• Berlin Online -
Contains a searchable archive for all articles published in the Berliner Zeitung since May 1, 1994. German only.
• Berliner Morgenpost -
This newspaper also has an online archive, available for free. But it too is all in German.
• Comdirect Bank Online -
In the Börsenkurse Section, you can get fairly detailed profiles on the largest German companies, as well as the stock prices. But this site is only available in German;
there's no English here. Summary financials, long profile, number of employees are all included.
• Deutsche Informations Börse AG -
Profiles of over 800 German companies. In German only. Much better in Explorer than Netscape.
• Die 500 größten Unternehmen in Deutschland - From Die Welt, a popular Newspaper in Germany, this page gives a list of the top 500 German companies -- a Fortune 500 for Germany.
The interface is all in German, and even if you speak German, you'll probably find that it's a bit cumbersome, but you can get information on companies:
address, sales [Umsatz], Sector, percentage of business that is international [Auslandsanteil], Profits after tax [Jahresüberschuß], Chairman
[Vorstandvorsitzender], Supervisory Board chairman [Aufsichtsratsmitglieder], the largest shareholder [Großaktionär] and the fiscal year [Bilanztermin].
• Die Welt - One of Germany's largest
newspapers, this site offers German stock quotes, and it also has an
extensive article archive. If you want to find out recent news about a German
company, this is the place. However, it is all in German, and if you don't know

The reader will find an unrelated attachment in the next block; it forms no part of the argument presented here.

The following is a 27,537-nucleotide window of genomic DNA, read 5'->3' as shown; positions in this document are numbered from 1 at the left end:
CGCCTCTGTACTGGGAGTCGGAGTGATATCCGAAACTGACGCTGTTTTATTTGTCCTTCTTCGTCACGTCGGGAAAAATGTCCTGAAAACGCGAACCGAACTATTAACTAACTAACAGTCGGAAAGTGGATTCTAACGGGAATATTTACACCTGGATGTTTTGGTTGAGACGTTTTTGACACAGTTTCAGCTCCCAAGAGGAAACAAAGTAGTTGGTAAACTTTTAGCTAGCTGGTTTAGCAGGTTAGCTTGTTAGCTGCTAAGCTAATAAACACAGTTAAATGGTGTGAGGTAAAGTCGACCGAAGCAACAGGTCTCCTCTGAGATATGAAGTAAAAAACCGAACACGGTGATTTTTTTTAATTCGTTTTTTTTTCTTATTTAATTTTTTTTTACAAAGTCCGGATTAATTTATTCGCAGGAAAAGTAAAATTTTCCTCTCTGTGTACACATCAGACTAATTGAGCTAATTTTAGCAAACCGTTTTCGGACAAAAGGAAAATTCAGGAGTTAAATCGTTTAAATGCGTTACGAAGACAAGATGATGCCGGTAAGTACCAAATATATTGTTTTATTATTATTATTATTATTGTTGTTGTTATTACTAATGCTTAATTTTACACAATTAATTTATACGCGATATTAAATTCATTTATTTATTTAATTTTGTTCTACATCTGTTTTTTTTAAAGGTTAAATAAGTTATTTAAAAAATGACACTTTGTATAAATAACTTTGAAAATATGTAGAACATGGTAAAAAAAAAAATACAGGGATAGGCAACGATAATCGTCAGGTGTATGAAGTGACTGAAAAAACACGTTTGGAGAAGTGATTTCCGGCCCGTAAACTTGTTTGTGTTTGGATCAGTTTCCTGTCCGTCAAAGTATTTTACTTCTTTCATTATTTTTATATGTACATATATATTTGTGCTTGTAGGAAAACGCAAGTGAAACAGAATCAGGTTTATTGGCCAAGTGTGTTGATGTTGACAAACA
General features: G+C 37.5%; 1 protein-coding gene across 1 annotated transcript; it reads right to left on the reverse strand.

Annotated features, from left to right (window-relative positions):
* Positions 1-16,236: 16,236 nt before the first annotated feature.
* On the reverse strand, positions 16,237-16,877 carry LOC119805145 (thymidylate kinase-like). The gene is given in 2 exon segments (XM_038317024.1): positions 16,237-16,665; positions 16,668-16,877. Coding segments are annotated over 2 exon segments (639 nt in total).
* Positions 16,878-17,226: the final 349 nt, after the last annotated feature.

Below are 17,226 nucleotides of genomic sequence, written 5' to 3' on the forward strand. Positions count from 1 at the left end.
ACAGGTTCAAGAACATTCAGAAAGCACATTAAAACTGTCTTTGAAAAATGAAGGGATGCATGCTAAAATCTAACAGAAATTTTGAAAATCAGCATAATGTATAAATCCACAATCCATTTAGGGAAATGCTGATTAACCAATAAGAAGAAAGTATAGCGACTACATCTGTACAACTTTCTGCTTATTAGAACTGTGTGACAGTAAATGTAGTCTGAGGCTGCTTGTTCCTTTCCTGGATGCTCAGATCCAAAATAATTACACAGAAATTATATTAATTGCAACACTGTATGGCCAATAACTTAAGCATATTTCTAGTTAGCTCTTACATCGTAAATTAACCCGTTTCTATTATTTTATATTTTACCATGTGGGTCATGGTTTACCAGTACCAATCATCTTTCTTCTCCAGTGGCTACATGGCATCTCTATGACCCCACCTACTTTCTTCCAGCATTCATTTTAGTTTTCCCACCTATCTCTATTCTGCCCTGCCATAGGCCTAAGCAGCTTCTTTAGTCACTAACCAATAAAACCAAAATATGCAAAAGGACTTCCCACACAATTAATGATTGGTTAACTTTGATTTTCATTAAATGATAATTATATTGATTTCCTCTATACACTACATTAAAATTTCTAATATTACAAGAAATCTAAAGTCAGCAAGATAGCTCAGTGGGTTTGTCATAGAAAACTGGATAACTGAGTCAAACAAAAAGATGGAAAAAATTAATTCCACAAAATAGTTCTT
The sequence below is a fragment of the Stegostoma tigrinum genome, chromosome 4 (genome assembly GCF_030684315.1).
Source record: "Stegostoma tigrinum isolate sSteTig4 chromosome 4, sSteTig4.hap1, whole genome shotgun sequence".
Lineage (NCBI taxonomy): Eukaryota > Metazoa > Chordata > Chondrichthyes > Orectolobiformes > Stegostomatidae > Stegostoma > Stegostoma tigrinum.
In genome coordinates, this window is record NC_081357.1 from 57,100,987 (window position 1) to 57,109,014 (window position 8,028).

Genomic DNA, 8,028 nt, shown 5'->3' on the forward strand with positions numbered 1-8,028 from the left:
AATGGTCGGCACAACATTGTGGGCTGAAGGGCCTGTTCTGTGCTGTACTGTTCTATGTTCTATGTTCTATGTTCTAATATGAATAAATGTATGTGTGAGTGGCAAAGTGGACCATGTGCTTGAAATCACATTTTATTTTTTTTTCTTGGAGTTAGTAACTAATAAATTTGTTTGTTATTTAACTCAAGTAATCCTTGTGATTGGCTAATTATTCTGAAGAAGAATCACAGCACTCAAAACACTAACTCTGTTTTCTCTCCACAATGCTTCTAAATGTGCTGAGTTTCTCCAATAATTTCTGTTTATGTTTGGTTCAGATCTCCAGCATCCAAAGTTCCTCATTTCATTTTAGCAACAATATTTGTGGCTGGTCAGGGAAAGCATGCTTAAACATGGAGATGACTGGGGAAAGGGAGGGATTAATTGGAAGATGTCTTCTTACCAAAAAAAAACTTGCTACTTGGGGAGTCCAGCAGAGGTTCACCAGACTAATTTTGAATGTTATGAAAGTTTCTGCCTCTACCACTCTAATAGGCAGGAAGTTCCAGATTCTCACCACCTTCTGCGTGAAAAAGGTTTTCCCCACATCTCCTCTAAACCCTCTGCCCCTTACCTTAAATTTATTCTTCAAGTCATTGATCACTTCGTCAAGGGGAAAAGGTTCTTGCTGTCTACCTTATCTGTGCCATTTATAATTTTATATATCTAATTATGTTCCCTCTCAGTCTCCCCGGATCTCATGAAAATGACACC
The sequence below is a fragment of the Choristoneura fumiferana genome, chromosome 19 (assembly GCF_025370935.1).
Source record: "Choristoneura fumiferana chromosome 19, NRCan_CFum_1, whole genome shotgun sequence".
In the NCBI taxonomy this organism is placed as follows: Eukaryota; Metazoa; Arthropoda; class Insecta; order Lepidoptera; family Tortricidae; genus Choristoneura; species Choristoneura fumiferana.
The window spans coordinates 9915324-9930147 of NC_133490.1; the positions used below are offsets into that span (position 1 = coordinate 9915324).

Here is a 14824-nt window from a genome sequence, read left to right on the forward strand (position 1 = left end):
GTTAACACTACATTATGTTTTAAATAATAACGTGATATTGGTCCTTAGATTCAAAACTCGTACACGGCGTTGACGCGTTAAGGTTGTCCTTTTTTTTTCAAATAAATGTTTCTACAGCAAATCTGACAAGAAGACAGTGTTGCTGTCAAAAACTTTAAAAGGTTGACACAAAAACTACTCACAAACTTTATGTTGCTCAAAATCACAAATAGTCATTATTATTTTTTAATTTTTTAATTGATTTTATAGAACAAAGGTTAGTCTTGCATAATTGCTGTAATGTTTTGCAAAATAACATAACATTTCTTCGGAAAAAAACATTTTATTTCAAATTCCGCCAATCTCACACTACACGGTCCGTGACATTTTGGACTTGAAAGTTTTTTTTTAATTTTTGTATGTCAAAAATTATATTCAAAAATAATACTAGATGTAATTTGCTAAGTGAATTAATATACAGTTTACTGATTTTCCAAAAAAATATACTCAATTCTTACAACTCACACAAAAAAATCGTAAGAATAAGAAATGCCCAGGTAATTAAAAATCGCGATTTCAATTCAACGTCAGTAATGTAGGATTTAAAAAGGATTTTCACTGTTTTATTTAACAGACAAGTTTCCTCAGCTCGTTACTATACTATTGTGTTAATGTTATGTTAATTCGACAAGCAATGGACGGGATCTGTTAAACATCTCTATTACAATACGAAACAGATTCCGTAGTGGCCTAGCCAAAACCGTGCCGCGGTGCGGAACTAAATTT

German, this site won't be of much use.
• Hoovers German companies - Hoovers profiles of Germany companies -- about 100 companies total, mainly large companies. In English. Profiles are about a paragraph long, also has officers and sales information.
• Hoppenstedt Börsenforum - This site contains information on publicly-traded companies in Germany, including Wertpapier number, address, phone, fax,
brief description, list of management, and financial statements. It appears to have this data for virtually all listed companies, as far
as I can tell. For the biggest companies, extensive data are available, including copies of the annual reports. This site is in German only.
• Jobware Deutschland -
Although its name implies it is for job seekers, there is some good information about the larger German companies
here. Addresses, telephone and fax numbers, founding year, branches, products,
number of employees and the turnover are all provided.
• OnVista -
Profiles and information for German stocks: everything here is in German. Has profile, stock charts, news, and financial data.
• Yahoo Deutschland -